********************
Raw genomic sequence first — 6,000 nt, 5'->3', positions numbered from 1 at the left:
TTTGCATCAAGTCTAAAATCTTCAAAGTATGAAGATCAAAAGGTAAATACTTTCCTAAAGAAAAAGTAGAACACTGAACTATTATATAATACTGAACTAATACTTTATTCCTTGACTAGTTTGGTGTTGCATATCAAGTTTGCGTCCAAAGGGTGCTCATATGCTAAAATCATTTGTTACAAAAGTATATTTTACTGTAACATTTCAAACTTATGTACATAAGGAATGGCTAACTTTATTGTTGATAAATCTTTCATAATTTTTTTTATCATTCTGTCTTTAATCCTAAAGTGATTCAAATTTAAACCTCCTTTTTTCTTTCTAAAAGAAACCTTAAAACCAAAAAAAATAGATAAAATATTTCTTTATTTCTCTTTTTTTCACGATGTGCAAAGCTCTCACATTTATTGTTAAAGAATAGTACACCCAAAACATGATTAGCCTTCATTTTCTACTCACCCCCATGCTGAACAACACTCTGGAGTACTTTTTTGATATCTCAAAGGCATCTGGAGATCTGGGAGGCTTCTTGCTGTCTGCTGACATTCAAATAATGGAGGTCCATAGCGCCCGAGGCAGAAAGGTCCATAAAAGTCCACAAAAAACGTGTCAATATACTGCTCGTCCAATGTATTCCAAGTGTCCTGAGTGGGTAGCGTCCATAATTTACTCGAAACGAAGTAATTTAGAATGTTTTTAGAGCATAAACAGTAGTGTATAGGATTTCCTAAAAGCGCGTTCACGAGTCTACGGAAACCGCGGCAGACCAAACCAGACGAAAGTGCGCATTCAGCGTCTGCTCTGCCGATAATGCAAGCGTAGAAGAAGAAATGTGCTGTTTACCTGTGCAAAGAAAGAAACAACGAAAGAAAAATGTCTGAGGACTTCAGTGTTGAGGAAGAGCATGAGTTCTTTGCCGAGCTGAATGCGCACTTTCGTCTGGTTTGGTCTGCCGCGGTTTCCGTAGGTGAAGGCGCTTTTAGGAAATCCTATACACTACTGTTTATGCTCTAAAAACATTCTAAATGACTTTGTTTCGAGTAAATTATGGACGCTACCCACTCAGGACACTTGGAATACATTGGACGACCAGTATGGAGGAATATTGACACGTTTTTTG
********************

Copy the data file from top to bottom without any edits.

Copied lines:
Raw genomic sequence first — 6,000 nt, 5'->3', positions numbered from 1 at the left:
TTTGCATCAAGTCTAAAATCTTCAAAGTATGAAGATCAAAAGGTAAATACTTTCCTAAAGAAAAAGTAGAACACTGAACTATTATATAATACTGAACTAATACTTTATTCCTTGACTAGTTTGGTGTTGCATATCAAGTTTGCGTCCAAAGGGTGCTCATATGCTAAAATCATTTGTTACAAAAGTATATTTTACTGTAACATTTCAAACTTATGTACATAAGGAATGGCTAACTTTATTGTTGATAAATCTTTCATAATTTTTTTTATCATTCTGTCTTTAATCCTAAAGTGATTCAAATTTAAACCTCCTTTTTTCTTTCTAAAAGAAACCTTAAAACCAAAAAAAATAGATAAAATATTTCTTTATTTCTCTTTTTTTCACGATGTGCAAAGCTCTCACATTTATTGTTAAAGAATAGTACACCCAAAACATGATTAGCCTTCATTTTCTACTCACCCCCATGCTGAACAACACTCTGGAGTACTTTTTTGATATCTCAAAGGCATCTGGAGATCTGGGAGGCTTCTTGCTGTCTGCTGACATTCAAATAATGGAGGTCCATAGCGCCCGAGGCAGAAAGGTCCATAAAAGTCCACAAAAAACGTGTCAATATACTGCTCGTCCAATGTATTCCAAGTGTCCTGAGTGGGTAGCGTCCATAATTTACTCGAAACGAAGTAATTTAGAATGTTTTTAGAGCATAAACAGTAGTGTATAGGATTTCCTAAAAGCGCGTTCACGAGTCTACGGAAACCGCGGCAGACCAAACCAGACGAAAGTGCGCATTCAGCGTCTGCTCTGCCGATAATGCAAGCGTAGAAGAAGAAATGTGCTGTTTACCTGTGCAAAGAAAGAAACAACGAAAGAAAAATGTCTGAGGACTTCAGTGTTGAGGAAGAGCATGAGTTCTTTGCCGAGCTGAATGCGCACTTTCGTCTGGTTTGGTCTGCCGCGGTTTCCGTAGGTGAAGGCGCTTTTAGGAAATCCTATACACTACTGTTTATGCTCTAAAAACATTCTAAATGACTTTGTTTCGAGTAAATTATGGACGCTACCCACTCAGGACACTTGGAATACATTGGACGACCAGTATGGAGGAATATTGACACGTTTTTTG